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Are pretty much all viral/bacterial diseases pro-aging?

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  • 2 weeks later...

Here's a fascinating hypothesis that aging itself evolved as a reaction to infection and parasites. Species that evolved to limit lifespan to a certain level, dependent on the particular typical infectious diseases of their particular environment, would tend to survive better than ones that had individuals that could live "too long" and collect too many sterilizing diseases.


The paper walks through several examples of various animals that traditional aging explanations fail to account properly for, and the authors also run their own simulations to show how their model plays out under various starting conditions.


In regards to human aging: "The pathogen control hypothesis predicts a conditional lifespan shortening by immune activation to be an adaptive mechanism of lifespan management, protecting an individual’s kin". So in other words, when we experience infections, we would expect our lifespan to shorten based on this hypothesis.


Is Aging an Inevitable Characteristic of Organic Life or an Evolutionary Adaptation?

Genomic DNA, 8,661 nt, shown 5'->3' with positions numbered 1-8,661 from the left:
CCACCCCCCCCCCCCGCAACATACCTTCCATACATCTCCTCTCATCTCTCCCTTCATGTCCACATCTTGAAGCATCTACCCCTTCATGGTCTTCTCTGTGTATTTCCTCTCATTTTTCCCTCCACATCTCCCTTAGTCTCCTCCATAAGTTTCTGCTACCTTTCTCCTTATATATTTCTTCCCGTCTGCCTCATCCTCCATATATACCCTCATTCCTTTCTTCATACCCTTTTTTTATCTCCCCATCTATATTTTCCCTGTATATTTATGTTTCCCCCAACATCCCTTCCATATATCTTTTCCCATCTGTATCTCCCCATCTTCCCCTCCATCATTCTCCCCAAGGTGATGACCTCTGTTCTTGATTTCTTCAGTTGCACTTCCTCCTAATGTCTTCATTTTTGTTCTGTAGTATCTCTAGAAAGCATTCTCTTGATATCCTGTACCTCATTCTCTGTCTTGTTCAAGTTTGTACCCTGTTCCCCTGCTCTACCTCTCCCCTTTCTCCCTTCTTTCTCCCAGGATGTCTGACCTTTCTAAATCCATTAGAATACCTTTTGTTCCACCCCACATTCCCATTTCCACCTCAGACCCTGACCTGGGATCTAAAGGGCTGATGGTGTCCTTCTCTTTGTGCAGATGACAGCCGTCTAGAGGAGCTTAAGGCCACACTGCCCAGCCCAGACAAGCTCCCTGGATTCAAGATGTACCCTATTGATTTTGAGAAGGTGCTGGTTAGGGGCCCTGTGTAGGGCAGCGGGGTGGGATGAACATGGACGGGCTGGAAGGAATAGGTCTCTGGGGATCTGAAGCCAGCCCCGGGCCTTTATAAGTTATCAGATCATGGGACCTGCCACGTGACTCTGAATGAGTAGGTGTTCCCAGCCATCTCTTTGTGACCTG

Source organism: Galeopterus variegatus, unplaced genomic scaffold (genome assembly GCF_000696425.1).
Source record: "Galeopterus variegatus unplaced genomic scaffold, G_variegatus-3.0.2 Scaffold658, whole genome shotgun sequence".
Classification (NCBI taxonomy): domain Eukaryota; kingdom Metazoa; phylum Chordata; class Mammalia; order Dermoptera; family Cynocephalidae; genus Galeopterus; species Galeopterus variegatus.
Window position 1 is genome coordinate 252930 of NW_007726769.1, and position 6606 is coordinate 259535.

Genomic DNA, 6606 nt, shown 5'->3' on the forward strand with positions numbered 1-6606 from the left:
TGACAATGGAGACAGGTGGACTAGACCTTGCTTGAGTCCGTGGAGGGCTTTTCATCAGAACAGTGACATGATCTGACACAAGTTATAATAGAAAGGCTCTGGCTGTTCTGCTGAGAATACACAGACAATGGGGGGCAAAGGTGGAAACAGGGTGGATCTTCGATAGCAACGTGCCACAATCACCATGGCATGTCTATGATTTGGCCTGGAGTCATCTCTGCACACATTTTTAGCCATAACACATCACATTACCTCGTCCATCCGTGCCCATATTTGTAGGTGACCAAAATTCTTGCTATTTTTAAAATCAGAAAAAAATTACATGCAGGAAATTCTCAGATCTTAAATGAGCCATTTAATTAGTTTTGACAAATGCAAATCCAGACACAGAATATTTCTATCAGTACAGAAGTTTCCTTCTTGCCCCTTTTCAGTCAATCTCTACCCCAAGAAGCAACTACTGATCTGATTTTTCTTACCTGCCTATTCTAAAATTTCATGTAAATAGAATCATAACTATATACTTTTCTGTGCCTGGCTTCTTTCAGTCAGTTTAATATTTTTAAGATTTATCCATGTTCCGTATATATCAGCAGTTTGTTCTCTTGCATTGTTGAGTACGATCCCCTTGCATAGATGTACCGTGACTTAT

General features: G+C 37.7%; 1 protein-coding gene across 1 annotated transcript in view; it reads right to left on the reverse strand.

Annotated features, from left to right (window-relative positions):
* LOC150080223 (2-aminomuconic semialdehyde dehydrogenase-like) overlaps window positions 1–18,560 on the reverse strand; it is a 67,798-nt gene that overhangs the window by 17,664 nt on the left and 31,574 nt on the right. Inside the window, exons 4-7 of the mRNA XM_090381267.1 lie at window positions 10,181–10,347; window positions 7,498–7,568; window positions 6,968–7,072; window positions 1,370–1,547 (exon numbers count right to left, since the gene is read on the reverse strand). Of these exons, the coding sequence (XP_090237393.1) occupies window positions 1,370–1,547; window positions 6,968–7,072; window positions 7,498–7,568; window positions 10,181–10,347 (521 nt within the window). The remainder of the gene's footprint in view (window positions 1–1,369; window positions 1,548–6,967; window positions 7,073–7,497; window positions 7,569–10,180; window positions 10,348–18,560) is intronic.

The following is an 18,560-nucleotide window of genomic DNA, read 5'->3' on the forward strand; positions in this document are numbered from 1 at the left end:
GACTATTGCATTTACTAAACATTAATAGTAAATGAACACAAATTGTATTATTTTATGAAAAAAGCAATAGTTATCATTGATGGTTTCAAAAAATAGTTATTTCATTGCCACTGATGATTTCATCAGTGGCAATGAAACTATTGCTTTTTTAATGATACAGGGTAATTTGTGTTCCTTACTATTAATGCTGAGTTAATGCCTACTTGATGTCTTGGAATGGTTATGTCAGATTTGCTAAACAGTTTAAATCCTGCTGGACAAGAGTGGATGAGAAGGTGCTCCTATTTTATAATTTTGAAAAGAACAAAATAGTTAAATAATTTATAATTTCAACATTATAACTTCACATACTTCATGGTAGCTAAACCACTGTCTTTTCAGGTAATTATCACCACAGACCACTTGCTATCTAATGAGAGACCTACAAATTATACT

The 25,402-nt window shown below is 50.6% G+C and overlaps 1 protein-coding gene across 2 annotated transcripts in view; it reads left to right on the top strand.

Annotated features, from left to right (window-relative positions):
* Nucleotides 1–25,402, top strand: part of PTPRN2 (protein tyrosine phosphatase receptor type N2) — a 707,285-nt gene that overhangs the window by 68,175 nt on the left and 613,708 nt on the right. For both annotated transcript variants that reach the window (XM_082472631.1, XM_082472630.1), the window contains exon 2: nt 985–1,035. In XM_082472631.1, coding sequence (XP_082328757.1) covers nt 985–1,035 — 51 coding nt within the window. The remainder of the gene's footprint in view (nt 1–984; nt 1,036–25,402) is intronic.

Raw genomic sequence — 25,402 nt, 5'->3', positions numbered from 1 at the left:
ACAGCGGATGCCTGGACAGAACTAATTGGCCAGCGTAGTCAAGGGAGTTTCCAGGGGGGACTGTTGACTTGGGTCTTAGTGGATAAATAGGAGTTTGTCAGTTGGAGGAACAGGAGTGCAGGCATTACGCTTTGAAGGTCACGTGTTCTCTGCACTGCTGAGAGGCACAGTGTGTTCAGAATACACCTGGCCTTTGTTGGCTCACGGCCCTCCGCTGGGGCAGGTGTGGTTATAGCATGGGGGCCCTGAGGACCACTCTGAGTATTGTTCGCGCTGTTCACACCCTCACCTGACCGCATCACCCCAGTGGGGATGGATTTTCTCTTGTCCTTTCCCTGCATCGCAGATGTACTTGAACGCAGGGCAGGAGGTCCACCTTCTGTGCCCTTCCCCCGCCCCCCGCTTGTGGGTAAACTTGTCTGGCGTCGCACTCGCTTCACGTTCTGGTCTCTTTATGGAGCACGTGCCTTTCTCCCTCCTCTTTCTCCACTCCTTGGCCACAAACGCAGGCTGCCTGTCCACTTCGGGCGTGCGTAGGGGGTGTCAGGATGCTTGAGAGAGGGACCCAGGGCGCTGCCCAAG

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Random new virus fact I learned today: There is a virus that can make you fat, and it may work in part by forcing stem cells to differentiate into extra fat cells. A study from Australia apparently showed 20% of adults tested were positive for antibodies for this virus. Is it part of the fat epidemic?


Human adenovirus 36:



Here's a study showing that earlier enrollment in daycare (in other words, more likely to be exposed to the virus) and having antibodies of this virus was associated with becoming obese:

Adenovirus 36 infection and daycare starting age are associated with adiposity in children and adolescents

and here's a study that indicates this virus can cause stem cells to differentiate into extra fat cells. The positive side effect of this extra fat is you have better blood sugar handling/insulin sensitivity. The downside is higher fatty acid/triglyceride synthesis.

Adenovirus type 36 regulates adipose stem cell differentiation and glucolipid metabolism through the PI3K/Akt/FoxO1/PPARγ signaling pathway

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  • 2 months later...

Avoid getting infected if you like staying mentally sharp.


"The results add to a growing body of evidence suggesting that infections in mid- and late-life can worsen cognitive performance and may increase the risk of Alzheimer's disease and other dementias."


Common infections linked to poorer cognitive performance in middle-aged and older adults


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Interesting.  One paragraph:

The pathogens assessed in the study are often encountered in childhood and are either cleared or turned into suppressed, latent infections. As such, the researchers considered significant levels of antibodies against them in the middle-aged and older study participants as likely indicators of their reactivation due to immune system weakening with age.

  -- Saul

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  • 3 months later...

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